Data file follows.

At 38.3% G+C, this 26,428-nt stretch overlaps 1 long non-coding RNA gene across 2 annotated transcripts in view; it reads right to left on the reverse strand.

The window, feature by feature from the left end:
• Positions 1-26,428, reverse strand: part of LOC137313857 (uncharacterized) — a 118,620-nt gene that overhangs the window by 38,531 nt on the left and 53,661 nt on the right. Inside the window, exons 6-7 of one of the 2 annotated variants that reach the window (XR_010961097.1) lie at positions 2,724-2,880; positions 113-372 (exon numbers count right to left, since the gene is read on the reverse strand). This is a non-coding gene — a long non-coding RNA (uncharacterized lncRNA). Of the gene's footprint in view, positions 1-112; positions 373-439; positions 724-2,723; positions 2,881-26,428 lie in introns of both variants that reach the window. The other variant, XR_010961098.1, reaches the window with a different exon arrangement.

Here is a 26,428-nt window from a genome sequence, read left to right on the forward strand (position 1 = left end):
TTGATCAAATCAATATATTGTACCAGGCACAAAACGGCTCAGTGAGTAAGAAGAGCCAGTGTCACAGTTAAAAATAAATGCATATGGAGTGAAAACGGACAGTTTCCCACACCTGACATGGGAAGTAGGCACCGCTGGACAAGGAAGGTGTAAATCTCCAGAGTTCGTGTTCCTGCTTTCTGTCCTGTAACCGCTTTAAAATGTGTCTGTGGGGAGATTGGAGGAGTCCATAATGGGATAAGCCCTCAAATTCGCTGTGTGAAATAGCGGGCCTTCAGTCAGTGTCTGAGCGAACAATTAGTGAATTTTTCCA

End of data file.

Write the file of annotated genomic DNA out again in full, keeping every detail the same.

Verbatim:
At 38.3% G+C, this 26,428-nt stretch overlaps 1 long non-coding RNA gene across 2 annotated transcripts in view; it reads right to left on the reverse strand.

The window, feature by feature from the left end:
• Positions 1-26,428, reverse strand: part of LOC137313857 (uncharacterized) — a 118,620-nt gene that overhangs the window by 38,531 nt on the left and 53,661 nt on the right. Inside the window, exons 6-7 of one of the 2 annotated variants that reach the window (XR_010961097.1) lie at positions 2,724-2,880; positions 113-372 (exon numbers count right to left, since the gene is read on the reverse strand). This is a non-coding gene — a long non-coding RNA (uncharacterized lncRNA). Of the gene's footprint in view, positions 1-112; positions 373-439; positions 724-2,723; positions 2,881-26,428 lie in introns of both variants that reach the window. The other variant, XR_010961098.1, reaches the window with a different exon arrangement.

Here is a 26,428-nt window from a genome sequence, read left to right on the forward strand (position 1 = left end):
TTGATCAAATCAATATATTGTACCAGGCACAAAACGGCTCAGTGAGTAAGAAGAGCCAGTGTCACAGTTAAAAATAAATGCATATGGAGTGAAAACGGACAGTTTCCCACACCTGACATGGGAAGTAGGCACCGCTGGACAAGGAAGGTGTAAATCTCCAGAGTTCGTGTTCCTGCTTTCTGTCCTGTAACCGCTTTAAAATGTGTCTGTGGGGAGATTGGAGGAGTCCATAATGGGATAAGCCCTCAAATTCGCTGTGTGAAATAGCGGGCCTTCAGTCAGTGTCTGAGCGAACAATTAGTGAATTTTTCCA